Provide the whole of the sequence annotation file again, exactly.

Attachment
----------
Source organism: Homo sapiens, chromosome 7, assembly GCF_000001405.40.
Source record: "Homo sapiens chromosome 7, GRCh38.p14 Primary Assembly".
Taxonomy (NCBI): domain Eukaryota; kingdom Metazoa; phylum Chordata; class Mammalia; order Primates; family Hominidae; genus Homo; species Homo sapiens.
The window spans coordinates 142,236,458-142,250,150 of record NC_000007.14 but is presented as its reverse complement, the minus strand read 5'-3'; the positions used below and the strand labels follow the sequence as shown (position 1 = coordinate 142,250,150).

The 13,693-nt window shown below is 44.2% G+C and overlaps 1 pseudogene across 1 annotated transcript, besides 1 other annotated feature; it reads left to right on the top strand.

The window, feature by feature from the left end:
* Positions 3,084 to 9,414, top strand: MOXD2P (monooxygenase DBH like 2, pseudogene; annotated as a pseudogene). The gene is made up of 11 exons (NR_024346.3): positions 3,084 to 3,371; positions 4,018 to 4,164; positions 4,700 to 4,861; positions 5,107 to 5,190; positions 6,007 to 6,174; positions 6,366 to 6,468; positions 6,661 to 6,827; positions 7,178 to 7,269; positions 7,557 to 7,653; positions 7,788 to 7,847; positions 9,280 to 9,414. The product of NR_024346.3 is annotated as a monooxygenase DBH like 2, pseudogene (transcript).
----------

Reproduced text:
Source organism: Homo sapiens, chromosome 7, assembly GCF_000001405.40.
Source record: "Homo sapiens chromosome 7, GRCh38.p14 Primary Assembly".
Taxonomy (NCBI): domain Eukaryota; kingdom Metazoa; phylum Chordata; class Mammalia; order Primates; family Hominidae; genus Homo; species Homo sapiens.
The window spans coordinates 142,236,458-142,250,150 of record NC_000007.14 but is presented as its reverse complement, the minus strand read 5'-3'; the positions used below and the strand labels follow the sequence as shown (position 1 = coordinate 142,250,150).

The 13,693-nt window shown below is 44.2% G+C and overlaps 1 pseudogene across 1 annotated transcript, besides 1 other annotated feature; it reads left to right on the top strand.

The window, feature by feature from the left end:
* Positions 3,084 to 9,414, top strand: MOXD2P (monooxygenase DBH like 2, pseudogene; annotated as a pseudogene). The gene is made up of 11 exons (NR_024346.3): positions 3,084 to 3,371; positions 4,018 to 4,164; positions 4,700 to 4,861; positions 5,107 to 5,190; positions 6,007 to 6,174; positions 6,366 to 6,468; positions 6,661 to 6,827; positions 7,178 to 7,269; positions 7,557 to 7,653; positions 7,788 to 7,847; positions 9,280 to 9,414. The product of NR_024346.3 is annotated as a monooxygenase DBH like 2, pseudogene (transcript).